Ty blinked at him and his lips parted slightly as if he was surprised at what Zane had said. He looked down to the thin carpet and blinked again, mouth working silently for several moments. “We haven’t been amused,” he mumbled.

  Zane watched Ty, confused. “What’s going on in that head of yours?”

  he asked mildly, the snap and frustration gone for the moment.

  “I think I completely missed the profile,” Ty answered dazedly.

  Zane blinked in surprise. He stuck the unlit cigarette behind his ear and reentered the room, shutting the door behind him and turning the bolt.

  “Tell me,” he prompted.

  “We’ve been assuming he was playing games, flaunting how good he was and waiting for someone worth playing the game against,” Ty answered quickly as he began pacing again. “Burns said there was an overall feeling that the killer was depressed after we left, despondent and silent. We assumed—because we’re FBI and ego is a requirement—that it was because he thought we were good enough to play the game. But why would he think that?” he posed as he stopped and looked at Z
ane. “We were here for a grand total of, what, seven days? We made no progress, no more than any of the others, and the only thing we succeeded in doing was almost getting killed.

  He’s not trying to play. He’s trying to please. ”

  “Trying to please? You mean to keep us busy? To give him our attention? And then when he lost it, he was unhappy?” Zane asked.

  Ty shook his head. “You read crime novels and watch detective movies, right?” he said eagerly. “The stereotype in almost every one is a bored cop; he wants something exciting to sink his teeth into, wants action, wants…a big case to work on,” he rambled almost excitedly. “Right? For all his intelligence and talent, this perp has bought into that image. He admires law enforcement officers,” he went on, beginning to form a new profile as he spoke. “His dad or father figure might even have been a security guard or some sort of pseudo-policeman type. That’s why he became a Fed, if he is one. He admired them. He wants to please the people he admires, give them something worth their time. ” He closed his eyes and lifted his chin, raising his face to the ceiling.

  Zane bit back a smile. He glanced to the stack of crime and suspense novels he’d bought. “Okay, I can see that. So, he’s hoping to give us a good game. So if we figure it out, what’s to stop him from changing the game?”

  “He has to change it. He’ll be well-schooled in forensics and profiling. He’ll think he’s hiding by switching his MO, but he’s still got that pattern. He may have picked it because it offered so many different methods.

  Or it may have more special meaning to him. He killed the Poe Toaster in Baltimore, we can be sure of that, either as a jumping-off point or practice. He had to have picked him because of who he was. Poe is the playbook he’s sticking to in order to stay safe. He’s not killing for the pleasure of the kill, not like normal serials. What he enjoys— his real ritual—is the after-effects,”

  Ty explained as the profile unfolded before him like a road map over his mental steering wheel. “What he craves is the attention of the authorities afterward. Not the press, not the public. Just the cops and Feds. He doesn’t just return to the scene of the crime; he lives it. He soaks the mayhem in afterward, either by being physically present or thriving on the official reports. That’s why he’s sending stuff in the mail; he’s helping the people he admires try to solve him. ”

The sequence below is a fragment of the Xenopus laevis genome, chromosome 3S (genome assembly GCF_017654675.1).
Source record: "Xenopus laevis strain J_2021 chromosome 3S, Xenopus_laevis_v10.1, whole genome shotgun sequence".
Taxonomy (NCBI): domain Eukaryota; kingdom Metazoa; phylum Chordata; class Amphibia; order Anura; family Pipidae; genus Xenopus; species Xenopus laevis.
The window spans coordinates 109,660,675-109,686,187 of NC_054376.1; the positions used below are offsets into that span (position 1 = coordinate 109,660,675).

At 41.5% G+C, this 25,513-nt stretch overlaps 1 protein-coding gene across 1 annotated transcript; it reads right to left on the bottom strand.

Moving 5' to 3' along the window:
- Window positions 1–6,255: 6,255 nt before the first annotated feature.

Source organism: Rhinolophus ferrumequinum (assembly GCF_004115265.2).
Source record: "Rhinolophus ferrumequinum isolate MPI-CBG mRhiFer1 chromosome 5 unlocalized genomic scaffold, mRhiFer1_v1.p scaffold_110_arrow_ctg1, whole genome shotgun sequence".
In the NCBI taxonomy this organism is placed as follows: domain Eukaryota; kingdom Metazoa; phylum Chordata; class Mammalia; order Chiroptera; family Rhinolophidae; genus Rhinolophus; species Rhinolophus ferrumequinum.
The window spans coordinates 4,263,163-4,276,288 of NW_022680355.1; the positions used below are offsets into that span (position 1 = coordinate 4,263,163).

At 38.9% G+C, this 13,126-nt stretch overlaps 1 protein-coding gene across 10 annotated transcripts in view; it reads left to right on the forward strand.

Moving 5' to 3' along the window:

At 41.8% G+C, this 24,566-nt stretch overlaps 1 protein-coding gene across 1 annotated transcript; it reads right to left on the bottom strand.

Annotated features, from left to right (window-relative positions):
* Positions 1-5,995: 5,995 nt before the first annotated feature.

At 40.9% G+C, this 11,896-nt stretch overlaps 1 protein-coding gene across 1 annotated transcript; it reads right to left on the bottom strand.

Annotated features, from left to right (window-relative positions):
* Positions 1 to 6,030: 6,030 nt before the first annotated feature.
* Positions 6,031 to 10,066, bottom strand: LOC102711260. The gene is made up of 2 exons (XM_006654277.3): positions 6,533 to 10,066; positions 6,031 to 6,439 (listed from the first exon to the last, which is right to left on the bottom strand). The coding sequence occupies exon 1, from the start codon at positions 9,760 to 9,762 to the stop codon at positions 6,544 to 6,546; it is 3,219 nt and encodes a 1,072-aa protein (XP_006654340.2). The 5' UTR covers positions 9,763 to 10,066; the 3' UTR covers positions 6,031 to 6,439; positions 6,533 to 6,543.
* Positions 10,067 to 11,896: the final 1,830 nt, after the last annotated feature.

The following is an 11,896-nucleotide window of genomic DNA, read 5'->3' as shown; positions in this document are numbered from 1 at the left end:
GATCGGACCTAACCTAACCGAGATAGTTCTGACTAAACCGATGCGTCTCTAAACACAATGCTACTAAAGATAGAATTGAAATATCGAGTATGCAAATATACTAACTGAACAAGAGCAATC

“So, it might not be someone at the Bureau, but maybe a cop from the city who’s got access,” Zane realized. “Someone who works both sides of the case, although in a minor role. Like the Steves are attached to this case. ” He tossed the cigarette pack on the table and sat back down on the bed. “I wish we had that damn list of all personnel who’ve touched anything to do with this mess. ”

  “The new profile screams cop with an inferiority complex,” Ty agreed. “But with the access he has, I’m still saying FBI. It also makes me think that something we did, the two of us, told him that we were enjoying what he was doing,” he went on more tentatively. “We may have expressed admiration for his skill somehow or shown interest in how or why he did something that none of the other agents had noticed. Whatever it was we did, he thought he’d finally found someone who was enjoying the fruits of his labor. ”

  Zane’s face was blank and then he blanched. “So he’s been doing this

  … specifically to amuse us? You and me?”

  “Not at first,” Ty answered with a shake of his head. “And not even now. To assume that would be to assume he knows we’re back. The two of us, specifically. I think he heard somehow that the Bureau was sending in a new crew. That, back there? That was his welcome party. ”

  Zane closed his eyes, feeling slightly ill at the thought. That had been perhaps the most gruesome scene he had ever witnessed, and he’d seen a lot, but Ty seemed to be thinking of it as merely another stepping stone to finding their killer.

  He opened his eyes again and looked—really looked—at Ty, studying him, catching on to the slightly detached air he had about him. He’d had it ever since they’d been reunited. Even back at his home in Baltimore. He remembered Ty’s reaction to the woman being found in his hotel room all those months ago, and experience with psychology told Zane what was going on. Ty was still in shock. He’d gone through the treatment like a good little soldier, but he hadn’t really processed any of the therapy. He had basically severed any links to deeper emotions to avoid anything hurting too much.

  Ty snorted and continued to pace, oblivious to Zane’s study of him.

  “We should call Henninger,” he finally murmured. “Tell him to change the profile. ”

  “It’ll be several hours ‘til he’s off the scene and able to talk,” Zane reminded. He felt for Ty. Not just aching because Ty was so removed, but in other ways as well. It scared him, and his chest tightened as he watched his partner pace.

  “Call him anyway, this shit is important,” Ty grunted in annoyance as he patted himself down for his own phone.

  “All right. Call Henninger, then what?” Zane asked. “We need somewhere bigger than this to spread out the files he’s supposed to bring us and give them a good study. We should probably change hotels anyway, just in case. ”

  Ty was very still, letting the last words sink in. “You think he knows we’re back?” he asked neutrally.

  Zane swallowed, thinking back to what they’d talked about minutes before. “Yeah. ”

  “Us, specifically?” Ty asked quietly.

  Meeting Ty’s eyes, Zane wondered if the curling anxiety showed in his own. “Yeah. ”